U of G Experts Discuss Funding for Temporary Foreign Workers

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Professor in a grocery aisle

Prof. Mike von Massow

The federal government has announced $50 million to help farmers and fish processors bring temporary foreign workers to Canada during the COVID-19 pandemic.

The University of Guelph has experts who can offer comment.

Agriculture Minister Marie-Claude Bibeau announced the new funding on Monday, explaining the funds will help farm operators cover the costs of having their workers comply with a mandatory two-week quarantine upon their arrival in Canada.

Prof. Mike von Massow, a food economist in the Department of Food, Agricultural and Resource Economics, said many regions in the country that produce fresh fruits, vegetables and other foods rely on temporary foreign workers to plant and harvest their crops.

“This new funding will not only allow food producers be sure they can bring foreign workers in, it will ensure they can do so safely and without adding additional costs,” he said.

He has also noted that much of the Canadian food industry has been disrupted by this pandemic, leading some dairy farmers, for example, to dump their milk because they can’t get it to market.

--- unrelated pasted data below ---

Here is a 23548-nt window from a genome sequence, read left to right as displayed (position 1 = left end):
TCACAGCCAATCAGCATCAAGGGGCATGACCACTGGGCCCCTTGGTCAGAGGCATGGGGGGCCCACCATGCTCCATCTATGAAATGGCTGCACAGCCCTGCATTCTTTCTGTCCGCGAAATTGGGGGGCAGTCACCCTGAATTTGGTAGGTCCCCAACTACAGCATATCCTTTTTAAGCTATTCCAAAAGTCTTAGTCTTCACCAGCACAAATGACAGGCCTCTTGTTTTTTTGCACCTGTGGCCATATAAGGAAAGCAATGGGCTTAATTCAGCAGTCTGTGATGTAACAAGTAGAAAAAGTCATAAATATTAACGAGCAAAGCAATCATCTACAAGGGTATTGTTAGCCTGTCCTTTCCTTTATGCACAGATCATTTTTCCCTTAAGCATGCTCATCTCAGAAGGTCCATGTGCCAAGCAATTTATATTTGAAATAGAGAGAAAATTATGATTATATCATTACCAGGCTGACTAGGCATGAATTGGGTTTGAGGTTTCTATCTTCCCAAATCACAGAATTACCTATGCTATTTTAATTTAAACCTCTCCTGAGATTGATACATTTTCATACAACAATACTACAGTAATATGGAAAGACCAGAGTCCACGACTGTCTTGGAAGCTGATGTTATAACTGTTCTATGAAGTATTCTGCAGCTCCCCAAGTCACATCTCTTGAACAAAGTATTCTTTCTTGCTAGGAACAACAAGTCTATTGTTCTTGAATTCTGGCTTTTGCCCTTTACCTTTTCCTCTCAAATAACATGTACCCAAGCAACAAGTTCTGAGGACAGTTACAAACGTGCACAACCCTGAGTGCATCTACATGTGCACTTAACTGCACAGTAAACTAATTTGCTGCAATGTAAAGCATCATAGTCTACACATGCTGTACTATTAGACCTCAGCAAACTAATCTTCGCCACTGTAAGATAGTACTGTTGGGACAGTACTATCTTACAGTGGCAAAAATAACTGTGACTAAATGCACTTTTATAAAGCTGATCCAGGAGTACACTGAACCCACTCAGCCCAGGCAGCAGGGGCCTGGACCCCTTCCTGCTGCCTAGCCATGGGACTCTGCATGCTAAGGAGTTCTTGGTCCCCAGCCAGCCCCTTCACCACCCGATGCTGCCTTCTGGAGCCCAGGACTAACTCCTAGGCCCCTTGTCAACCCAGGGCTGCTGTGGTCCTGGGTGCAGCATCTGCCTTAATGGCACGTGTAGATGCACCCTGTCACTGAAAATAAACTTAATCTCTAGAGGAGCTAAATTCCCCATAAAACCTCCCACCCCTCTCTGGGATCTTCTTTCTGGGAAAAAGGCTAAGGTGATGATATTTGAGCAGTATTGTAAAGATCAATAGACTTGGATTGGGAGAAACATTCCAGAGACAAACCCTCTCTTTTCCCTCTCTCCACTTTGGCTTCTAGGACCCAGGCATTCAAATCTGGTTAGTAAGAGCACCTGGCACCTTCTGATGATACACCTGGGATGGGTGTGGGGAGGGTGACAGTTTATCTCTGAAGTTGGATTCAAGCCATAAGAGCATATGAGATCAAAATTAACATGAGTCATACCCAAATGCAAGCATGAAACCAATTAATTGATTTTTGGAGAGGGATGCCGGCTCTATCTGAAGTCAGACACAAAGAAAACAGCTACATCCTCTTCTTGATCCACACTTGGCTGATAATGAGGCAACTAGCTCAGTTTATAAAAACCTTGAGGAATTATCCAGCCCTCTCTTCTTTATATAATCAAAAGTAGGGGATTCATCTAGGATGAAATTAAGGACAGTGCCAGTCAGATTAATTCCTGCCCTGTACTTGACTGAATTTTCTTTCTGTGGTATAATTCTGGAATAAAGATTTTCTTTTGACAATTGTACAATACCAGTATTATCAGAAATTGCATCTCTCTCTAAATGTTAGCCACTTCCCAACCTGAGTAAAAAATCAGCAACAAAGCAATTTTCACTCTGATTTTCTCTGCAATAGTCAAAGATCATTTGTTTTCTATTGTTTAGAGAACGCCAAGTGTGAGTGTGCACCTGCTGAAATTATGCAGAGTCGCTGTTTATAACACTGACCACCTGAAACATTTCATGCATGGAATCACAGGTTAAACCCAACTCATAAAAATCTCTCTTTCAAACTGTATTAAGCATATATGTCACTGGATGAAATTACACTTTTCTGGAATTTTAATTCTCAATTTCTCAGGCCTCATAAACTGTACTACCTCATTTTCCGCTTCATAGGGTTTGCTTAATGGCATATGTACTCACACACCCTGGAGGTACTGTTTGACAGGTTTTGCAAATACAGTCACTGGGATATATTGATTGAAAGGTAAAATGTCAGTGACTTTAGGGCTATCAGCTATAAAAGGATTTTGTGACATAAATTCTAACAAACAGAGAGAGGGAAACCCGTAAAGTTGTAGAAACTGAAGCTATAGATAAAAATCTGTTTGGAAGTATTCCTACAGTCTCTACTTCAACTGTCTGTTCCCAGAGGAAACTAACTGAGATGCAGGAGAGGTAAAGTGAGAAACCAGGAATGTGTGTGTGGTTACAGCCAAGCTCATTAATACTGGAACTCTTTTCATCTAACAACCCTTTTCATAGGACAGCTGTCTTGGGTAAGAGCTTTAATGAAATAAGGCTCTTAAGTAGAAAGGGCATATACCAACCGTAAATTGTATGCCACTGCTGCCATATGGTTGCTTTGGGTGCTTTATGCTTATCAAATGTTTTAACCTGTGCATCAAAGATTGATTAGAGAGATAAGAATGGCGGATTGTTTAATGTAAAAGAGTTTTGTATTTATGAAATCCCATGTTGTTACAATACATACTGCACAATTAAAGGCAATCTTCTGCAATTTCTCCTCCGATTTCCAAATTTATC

He has made several media appearances in recent weeks to comment on the disruption to various aspects of the food system and supply chain.

 


headshot of Prof. Evan Fraser

Prof. Evan Fraser

Prof. Evan Fraser is the Canada Research Chair in Global Food Security, and researches food security and farmer behaviour.

He has raised concerns in recent media interviews that farming operations will struggle without foreign workers, noting these workers tend to be highly skilled and not easily replaced, contrary to popular belief.

He has said the pandemic has exposed vulnerabilities in the country’s food system, which includes the agriculture industry’s dependence on foreign workers.

He has also raised concerns that layoffs in the food industry and beyond will lead to an increased demand on food banks, which could have many societal repercussions.

Both are available for interviews.

 

Contact:
Prof. Evan Fraser
frasere@uoguelph.ca

Prof. Mike von Massow
mvomass@uoguelph.ca